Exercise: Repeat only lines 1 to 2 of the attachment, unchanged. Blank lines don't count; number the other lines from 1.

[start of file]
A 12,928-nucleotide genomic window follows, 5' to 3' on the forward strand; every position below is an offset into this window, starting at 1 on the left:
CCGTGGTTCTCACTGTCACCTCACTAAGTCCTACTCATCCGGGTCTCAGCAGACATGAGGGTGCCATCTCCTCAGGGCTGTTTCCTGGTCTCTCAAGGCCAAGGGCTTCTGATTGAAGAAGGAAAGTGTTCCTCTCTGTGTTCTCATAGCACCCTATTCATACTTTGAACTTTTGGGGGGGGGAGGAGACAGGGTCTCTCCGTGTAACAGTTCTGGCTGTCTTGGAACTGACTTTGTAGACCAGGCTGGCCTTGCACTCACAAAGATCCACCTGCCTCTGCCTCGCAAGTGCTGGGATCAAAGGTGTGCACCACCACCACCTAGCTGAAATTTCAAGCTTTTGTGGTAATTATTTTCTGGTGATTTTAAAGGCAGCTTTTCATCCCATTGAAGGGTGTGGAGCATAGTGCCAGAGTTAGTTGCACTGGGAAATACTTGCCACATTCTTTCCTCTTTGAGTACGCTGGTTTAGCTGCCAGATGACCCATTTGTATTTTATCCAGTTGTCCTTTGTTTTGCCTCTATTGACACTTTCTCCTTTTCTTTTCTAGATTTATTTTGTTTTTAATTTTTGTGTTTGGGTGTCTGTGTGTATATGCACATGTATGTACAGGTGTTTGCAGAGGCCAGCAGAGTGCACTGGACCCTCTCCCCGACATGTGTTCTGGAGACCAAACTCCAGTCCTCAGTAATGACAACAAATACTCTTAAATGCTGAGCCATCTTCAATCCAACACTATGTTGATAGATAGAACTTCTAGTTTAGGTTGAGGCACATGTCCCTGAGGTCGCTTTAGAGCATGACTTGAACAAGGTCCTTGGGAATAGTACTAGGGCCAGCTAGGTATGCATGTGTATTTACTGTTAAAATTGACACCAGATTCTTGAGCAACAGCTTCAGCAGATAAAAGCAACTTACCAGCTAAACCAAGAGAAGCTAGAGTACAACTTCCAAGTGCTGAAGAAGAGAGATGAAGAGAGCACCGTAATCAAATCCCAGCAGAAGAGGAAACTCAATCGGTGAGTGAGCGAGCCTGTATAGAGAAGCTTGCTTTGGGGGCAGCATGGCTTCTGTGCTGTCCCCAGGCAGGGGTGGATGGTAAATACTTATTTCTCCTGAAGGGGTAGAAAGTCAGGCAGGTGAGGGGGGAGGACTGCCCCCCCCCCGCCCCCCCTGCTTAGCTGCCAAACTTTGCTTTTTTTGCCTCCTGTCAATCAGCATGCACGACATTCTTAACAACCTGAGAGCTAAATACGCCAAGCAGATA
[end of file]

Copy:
A 12,928-nucleotide genomic window follows, 5' to 3' on the forward strand; every position below is an offset into this window, starting at 1 on the left:
CCGTGGTTCTCACTGTCACCTCACTAAGTCCTACTCATCCGGGTCTCAGCAGACATGAGGGTGCCATCTCCTCAGGGCTGTTTCCTGGTCTCTCAAGGCCAAGGGCTTCTGATTGAAGAAGGAAAGTGTTCCTCTCTGTGTTCTCATAGCACCCTATTCATACTTTGAACTTTTGGGGGGGGGAGGAGACAGGGTCTCTCCGTGTAACAGTTCTGGCTGTCTTGGAACTGACTTTGTAGACCAGGCTGGCCTTGCACTCACAAAGATCCACCTGCCTCTGCCTCGCAAGTGCTGGGATCAAAGGTGTGCACCACCACCACCTAGCTGAAATTTCAAGCTTTTGTGGTAATTATTTTCTGGTGATTTTAAAGGCAGCTTTTCATCCCATTGAAGGGTGTGGAGCATAGTGCCAGAGTTAGTTGCACTGGGAAATACTTGCCACATTCTTTCCTCTTTGAGTACGCTGGTTTAGCTGCCAGATGACCCATTTGTATTTTATCCAGTTGTCCTTTGTTTTGCCTCTATTGACACTTTCTCCTTTTCTTTTCTAGATTTATTTTGTTTTTAATTTTTGTGTTTGGGTGTCTGTGTGTATATGCACATGTATGTACAGGTGTTTGCAGAGGCCAGCAGAGTGCACTGGACCCTCTCCCCGACATGTGTTCTGGAGACCAAACTCCAGTCCTCAGTAATGACAACAAATACTCTTAAATGCTGAGCCATCTTCAATCCAACACTATGTTGATAGATAGAACTTCTAGTTTAGGTTGAGGCACATGTCCCTGAGGTCGCTTTAGAGCATGACTTGAACAAGGTCCTTGGGAATAGTACTAGGGCCAGCTAGGTATGCATGTGTATTTACTGTTAAAATTGACACCAGATTCTTGAGCAACAGCTTCAGCAGATAAAAGCAACTTACCAGCTAAACCAAGAGAAGCTAGAGTACAACTTCCAAGTGCTGAAGAAGAGAGATGAAGAGAGCACCGTAATCAAATCCCAGCAGAAGAGGAAACTCAATCGGTGAGTGAGCGAGCCTGTATAGAGAAGCTTGCTTTGGGGGCAGCATGGCTTCTGTGCTGTCCCCAGGCAGGGGTGGATGGTAAATACTTATTTCTCCTGAAGGGGTAGAAAGTCAGGCAGGTGAGGGGGGAGGACTGCCCCCCCCCCGCCCCCCCTGCTTAGCTGCCAAACTTTGCTTTTTTTGCCTCCTGTCAATCAGCATGCACGACATTCTTAACAACCTGAGAGCTAAATACGCCAAGCAGATA